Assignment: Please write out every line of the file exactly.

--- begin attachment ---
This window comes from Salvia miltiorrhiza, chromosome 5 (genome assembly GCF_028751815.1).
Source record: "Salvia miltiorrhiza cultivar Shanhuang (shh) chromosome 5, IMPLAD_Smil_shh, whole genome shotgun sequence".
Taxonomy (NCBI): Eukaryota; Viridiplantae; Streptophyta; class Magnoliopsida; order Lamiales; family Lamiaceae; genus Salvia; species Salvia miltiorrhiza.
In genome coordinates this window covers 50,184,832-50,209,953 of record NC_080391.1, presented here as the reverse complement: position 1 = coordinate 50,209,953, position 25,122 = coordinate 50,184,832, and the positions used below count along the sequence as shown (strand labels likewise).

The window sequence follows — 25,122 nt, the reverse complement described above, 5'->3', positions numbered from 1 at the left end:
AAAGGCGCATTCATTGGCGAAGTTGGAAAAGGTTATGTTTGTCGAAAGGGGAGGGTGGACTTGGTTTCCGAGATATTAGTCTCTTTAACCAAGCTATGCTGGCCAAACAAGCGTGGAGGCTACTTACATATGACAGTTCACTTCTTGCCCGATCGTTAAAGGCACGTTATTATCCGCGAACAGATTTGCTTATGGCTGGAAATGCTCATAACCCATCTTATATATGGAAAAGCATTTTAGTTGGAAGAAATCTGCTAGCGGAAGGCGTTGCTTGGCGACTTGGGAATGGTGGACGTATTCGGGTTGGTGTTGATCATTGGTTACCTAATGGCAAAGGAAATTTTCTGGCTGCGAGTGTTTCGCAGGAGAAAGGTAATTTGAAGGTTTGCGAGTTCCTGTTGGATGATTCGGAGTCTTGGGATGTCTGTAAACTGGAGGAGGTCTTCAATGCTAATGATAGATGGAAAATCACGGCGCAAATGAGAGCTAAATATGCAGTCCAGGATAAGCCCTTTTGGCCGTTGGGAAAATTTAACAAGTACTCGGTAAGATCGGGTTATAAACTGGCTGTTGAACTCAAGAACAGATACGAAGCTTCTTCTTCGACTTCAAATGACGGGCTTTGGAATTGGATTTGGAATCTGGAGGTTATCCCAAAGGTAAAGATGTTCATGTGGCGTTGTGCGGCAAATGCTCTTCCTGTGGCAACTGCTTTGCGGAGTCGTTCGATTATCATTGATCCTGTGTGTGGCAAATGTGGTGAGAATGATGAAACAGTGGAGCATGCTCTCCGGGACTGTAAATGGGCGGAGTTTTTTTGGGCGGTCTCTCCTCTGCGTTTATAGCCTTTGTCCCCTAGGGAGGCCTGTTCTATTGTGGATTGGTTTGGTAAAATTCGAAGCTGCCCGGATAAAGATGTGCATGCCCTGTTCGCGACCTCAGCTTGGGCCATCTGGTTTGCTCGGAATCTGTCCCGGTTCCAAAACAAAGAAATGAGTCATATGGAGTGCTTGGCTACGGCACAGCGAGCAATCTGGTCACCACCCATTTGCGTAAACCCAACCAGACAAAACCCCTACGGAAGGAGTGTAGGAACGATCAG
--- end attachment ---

This window comes from Salvia miltiorrhiza, chromosome 5 (genome assembly GCF_028751815.1).
Source record: "Salvia miltiorrhiza cultivar Shanhuang (shh) chromosome 5, IMPLAD_Smil_shh, whole genome shotgun sequence".
Taxonomy (NCBI): Eukaryota; Viridiplantae; Streptophyta; class Magnoliopsida; order Lamiales; family Lamiaceae; genus Salvia; species Salvia miltiorrhiza.
In genome coordinates this window covers 50,184,832-50,209,953 of record NC_080391.1, presented here as the reverse complement: position 1 = coordinate 50,209,953, position 25,122 = coordinate 50,184,832, and the positions used below count along the sequence as shown (strand labels likewise).

The window sequence follows — 25,122 nt, the reverse complement described above, 5'->3', positions numbered from 1 at the left end:
AAAGGCGCATTCATTGGCGAAGTTGGAAAAGGTTATGTTTGTCGAAAGGGGAGGGTGGACTTGGTTTCCGAGATATTAGTCTCTTTAACCAAGCTATGCTGGCCAAACAAGCGTGGAGGCTACTTACATATGACAGTTCACTTCTTGCCCGATCGTTAAAGGCACGTTATTATCCGCGAACAGATTTGCTTATGGCTGGAAATGCTCATAACCCATCTTATATATGGAAAAGCATTTTAGTTGGAAGAAATCTGCTAGCGGAAGGCGTTGCTTGGCGACTTGGGAATGGTGGACGTATTCGGGTTGGTGTTGATCATTGGTTACCTAATGGCAAAGGAAATTTTCTGGCTGCGAGTGTTTCGCAGGAGAAAGGTAATTTGAAGGTTTGCGAGTTCCTGTTGGATGATTCGGAGTCTTGGGATGTCTGTAAACTGGAGGAGGTCTTCAATGCTAATGATAGATGGAAAATCACGGCGCAAATGAGAGCTAAATATGCAGTCCAGGATAAGCCCTTTTGGCCGTTGGGAAAATTTAACAAGTACTCGGTAAGATCGGGTTATAAACTGGCTGTTGAACTCAAGAACAGATACGAAGCTTCTTCTTCGACTTCAAATGACGGGCTTTGGAATTGGATTTGGAATCTGGAGGTTATCCCAAAGGTAAAGATGTTCATGTGGCGTTGTGCGGCAAATGCTCTTCCTGTGGCAACTGCTTTGCGGAGTCGTTCGATTATCATTGATCCTGTGTGTGGCAAATGTGGTGAGAATGATGAAACAGTGGAGCATGCTCTCCGGGACTGTAAATGGGCGGAGTTTTTTTGGGCGGTCTCTCCTCTGCGTTTATAGCCTTTGTCCCCTAGGGAGGCCTGTTCTATTGTGGATTGGTTTGGTAAAATTCGAAGCTGCCCGGATAAAGATGTGCATGCCCTGTTCGCGACCTCAGCTTGGGCCATCTGGTTTGCTCGGAATCTGTCCCGGTTCCAAAACAAAGAAATGAGTCATATGGAGTGCTTGGCTACGGCACAGCGAGCAATCTGGTCACCACCCATTTGCGTAAACCCAACCAGACAAAACCCCTACGGAAGGAGTGTAGGAACGATCAG